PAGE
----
How will the effects of COVID-19 loom over the residential real estate market in 2021? Unlike a lot of other real estate sectors, owning a home births from necessity, provided that buyers have the liquidity to match this. Although we are all longing for financial certainty amid the economic downturn, we’ll have to look for opportunities and strategies fout of this once-in-a-lifetime occurrence until a vaccine restores consumer confidence and reels in more stability.
Here are some trends that we are currently experiencing and will likely continue to persist in the coming year:
1. Developers and landlords offering flexibility. Property owners have realized the importance of retaining existing buyers and tenants due to the opportunity costs and fixed costs of unsold units and vacancies, especially with an uncertain post-pandemic timeline. A number of developers are offering extended payment terms, lighter down payment schemes, and waived reservation fees with a limited time offers, which financially prepared buyers should take advantage of. Some landlords are also offering either discounts ranging from 5% to 13% for existing tenants or offering friendlier terms of payment in parallel with the grace period offered by banks during the lockdown.
2. Increasing listings in the resale market. Buyers are in better position to search for attractive financial opportunities due to the increase in the number of resale options available in the market. While a number of sellers are still on a wait- and-see mode before deciding to adjust prices, those sellers who prioritize liquidating within the short-term of one to two years should take pricing and research more seriously and realistically. Meanwhile, liquid buyers may encounter rare investment opportunities with proper research and professional help.
3. Condominium vacancies in POGO-occupied segments. The restrictions in travel have made it seemingly impossible to absorb further residential demand from POGOs Areas that were once priced for POGO demand should. expect price reductions to alleviate slower take up, while travel restrictions are in place worldwide. While we expect arrivals from non-POGO sectors, or from expatriates with travel ban exemptions, to slowly increase by the first half of 2021, the intensity of take up will likely be subdued in the short term.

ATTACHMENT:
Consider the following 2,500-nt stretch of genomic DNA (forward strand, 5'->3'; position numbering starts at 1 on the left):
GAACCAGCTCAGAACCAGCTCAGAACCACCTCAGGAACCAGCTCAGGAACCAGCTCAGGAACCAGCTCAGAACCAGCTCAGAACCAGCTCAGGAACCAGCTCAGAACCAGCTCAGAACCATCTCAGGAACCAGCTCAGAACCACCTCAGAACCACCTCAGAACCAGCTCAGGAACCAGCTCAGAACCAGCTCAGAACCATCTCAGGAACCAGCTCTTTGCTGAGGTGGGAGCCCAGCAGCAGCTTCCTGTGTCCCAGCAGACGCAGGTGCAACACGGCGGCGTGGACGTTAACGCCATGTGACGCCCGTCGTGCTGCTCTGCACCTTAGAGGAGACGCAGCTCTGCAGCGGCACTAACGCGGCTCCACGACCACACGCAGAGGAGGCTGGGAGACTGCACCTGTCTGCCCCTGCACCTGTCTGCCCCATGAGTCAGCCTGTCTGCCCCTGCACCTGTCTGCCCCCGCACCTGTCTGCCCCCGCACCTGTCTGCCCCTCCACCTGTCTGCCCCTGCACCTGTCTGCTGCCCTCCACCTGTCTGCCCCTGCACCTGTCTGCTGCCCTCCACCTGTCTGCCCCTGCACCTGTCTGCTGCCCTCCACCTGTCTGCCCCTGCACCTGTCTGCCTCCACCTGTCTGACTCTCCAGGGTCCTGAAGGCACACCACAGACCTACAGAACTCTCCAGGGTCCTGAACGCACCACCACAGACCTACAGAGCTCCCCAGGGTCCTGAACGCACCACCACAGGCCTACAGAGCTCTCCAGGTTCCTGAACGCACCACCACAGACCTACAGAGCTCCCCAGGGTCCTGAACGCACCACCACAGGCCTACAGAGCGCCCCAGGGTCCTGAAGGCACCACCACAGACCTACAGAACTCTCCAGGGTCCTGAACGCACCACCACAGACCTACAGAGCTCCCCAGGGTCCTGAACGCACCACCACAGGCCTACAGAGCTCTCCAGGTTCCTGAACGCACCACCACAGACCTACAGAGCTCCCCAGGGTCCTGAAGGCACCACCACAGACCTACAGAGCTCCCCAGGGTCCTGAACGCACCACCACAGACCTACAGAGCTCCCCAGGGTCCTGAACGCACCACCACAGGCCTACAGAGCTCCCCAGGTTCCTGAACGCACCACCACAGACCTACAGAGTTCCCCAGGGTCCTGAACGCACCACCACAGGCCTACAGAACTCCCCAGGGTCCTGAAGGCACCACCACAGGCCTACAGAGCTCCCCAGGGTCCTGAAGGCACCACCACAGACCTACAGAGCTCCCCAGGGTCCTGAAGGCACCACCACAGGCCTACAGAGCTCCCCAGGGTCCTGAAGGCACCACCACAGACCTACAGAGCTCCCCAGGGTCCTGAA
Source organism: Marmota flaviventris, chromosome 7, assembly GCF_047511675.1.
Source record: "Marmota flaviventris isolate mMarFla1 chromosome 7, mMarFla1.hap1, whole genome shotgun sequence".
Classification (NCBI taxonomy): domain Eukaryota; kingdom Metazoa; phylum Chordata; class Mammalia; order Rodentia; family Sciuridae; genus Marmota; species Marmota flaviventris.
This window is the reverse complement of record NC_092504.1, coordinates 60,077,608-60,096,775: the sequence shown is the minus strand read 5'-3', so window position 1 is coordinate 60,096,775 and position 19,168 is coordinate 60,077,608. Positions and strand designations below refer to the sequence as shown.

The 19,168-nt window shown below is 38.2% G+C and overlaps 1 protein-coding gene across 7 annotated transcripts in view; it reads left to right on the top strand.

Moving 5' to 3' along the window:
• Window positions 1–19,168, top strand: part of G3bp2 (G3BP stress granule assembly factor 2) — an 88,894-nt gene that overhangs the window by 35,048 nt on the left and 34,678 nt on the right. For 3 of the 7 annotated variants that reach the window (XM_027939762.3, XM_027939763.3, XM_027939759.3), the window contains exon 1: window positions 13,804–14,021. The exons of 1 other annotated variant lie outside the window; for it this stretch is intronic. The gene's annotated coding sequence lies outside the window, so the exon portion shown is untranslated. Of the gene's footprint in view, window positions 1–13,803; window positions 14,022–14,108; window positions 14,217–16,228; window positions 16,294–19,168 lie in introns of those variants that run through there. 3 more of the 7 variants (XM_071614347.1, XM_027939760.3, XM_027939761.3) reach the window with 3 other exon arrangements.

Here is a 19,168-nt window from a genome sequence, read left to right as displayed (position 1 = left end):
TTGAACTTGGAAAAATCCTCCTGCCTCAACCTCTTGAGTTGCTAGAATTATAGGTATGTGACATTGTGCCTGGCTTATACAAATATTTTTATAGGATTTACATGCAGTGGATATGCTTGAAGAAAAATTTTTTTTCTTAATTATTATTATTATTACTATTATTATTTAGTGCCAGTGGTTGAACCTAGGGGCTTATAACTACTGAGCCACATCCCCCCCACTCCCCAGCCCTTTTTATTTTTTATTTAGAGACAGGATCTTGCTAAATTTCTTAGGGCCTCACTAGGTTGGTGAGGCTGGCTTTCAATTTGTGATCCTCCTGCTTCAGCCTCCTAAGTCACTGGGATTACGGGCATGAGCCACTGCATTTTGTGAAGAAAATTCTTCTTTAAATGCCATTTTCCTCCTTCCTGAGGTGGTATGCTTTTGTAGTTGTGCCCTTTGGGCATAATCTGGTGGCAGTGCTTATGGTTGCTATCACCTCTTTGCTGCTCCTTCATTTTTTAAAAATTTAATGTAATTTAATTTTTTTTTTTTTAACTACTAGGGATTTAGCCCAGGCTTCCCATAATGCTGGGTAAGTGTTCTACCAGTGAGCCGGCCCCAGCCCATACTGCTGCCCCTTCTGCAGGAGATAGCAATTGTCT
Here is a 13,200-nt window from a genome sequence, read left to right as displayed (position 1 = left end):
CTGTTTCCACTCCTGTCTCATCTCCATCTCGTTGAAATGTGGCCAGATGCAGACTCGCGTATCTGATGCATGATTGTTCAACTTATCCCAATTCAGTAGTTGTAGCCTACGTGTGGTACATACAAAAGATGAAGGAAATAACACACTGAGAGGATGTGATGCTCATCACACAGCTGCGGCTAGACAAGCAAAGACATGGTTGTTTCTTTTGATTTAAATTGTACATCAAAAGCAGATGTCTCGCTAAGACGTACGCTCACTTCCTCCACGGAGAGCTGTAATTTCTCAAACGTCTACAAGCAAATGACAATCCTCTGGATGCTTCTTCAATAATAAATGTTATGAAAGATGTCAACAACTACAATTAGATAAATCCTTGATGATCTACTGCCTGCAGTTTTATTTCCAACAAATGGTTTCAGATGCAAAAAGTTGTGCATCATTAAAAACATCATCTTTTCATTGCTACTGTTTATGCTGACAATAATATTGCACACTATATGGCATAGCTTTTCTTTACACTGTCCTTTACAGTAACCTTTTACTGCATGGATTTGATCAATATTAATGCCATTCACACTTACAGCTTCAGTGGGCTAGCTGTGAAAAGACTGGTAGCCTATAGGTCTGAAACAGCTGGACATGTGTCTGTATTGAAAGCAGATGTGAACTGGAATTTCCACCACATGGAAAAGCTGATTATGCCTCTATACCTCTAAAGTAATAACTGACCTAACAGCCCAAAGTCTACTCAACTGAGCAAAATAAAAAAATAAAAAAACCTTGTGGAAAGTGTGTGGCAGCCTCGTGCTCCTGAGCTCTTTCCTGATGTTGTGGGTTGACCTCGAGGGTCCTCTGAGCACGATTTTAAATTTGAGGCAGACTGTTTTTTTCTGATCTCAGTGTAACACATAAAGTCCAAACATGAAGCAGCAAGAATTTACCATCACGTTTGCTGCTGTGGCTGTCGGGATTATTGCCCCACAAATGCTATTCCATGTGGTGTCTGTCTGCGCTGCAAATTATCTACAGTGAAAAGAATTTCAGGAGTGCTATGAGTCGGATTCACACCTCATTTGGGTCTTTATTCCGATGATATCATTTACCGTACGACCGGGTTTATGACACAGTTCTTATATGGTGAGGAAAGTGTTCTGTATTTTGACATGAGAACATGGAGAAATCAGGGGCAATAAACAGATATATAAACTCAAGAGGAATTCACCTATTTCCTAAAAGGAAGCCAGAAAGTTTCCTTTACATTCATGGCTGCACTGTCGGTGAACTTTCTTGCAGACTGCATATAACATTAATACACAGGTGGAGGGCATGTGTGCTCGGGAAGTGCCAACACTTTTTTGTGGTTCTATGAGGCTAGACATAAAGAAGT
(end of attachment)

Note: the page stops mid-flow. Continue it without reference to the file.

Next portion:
4. Accelerated pace to digitization, but.... The real estate segment has been a relatively slow runner in keeping p with e-commerce. There is a human element in real estate that is essential in the buying process. However, more sellers have been forced to go digital especially during the three-month lockdown. Developers have also offered virtual 360-degree showrooms. Despite this, the human connection is much more valuable in terms of providing the right advice to buyers and sellers, to sift opportunities out of the muddle of information online.
5. Acquisition of homes in low-density areas. With the safe haven of living in low density and the much sought- after idyllic environment, houses in the provinces near Metro Manila, especially beach homes, continue to attract the wealthy. Developers have also experienced higher post- lockdown activity for upscale subdivisions in provincial areas close to Metro Manila.
The office market in secondary cities will generally be soft but with a few bright spots
The industrial & logistics sector was the most stable asset class in 2020. Will this continue in 2021?
The pandemic has upended expectations, shifted investment strategies and forced investors to rethink their priorities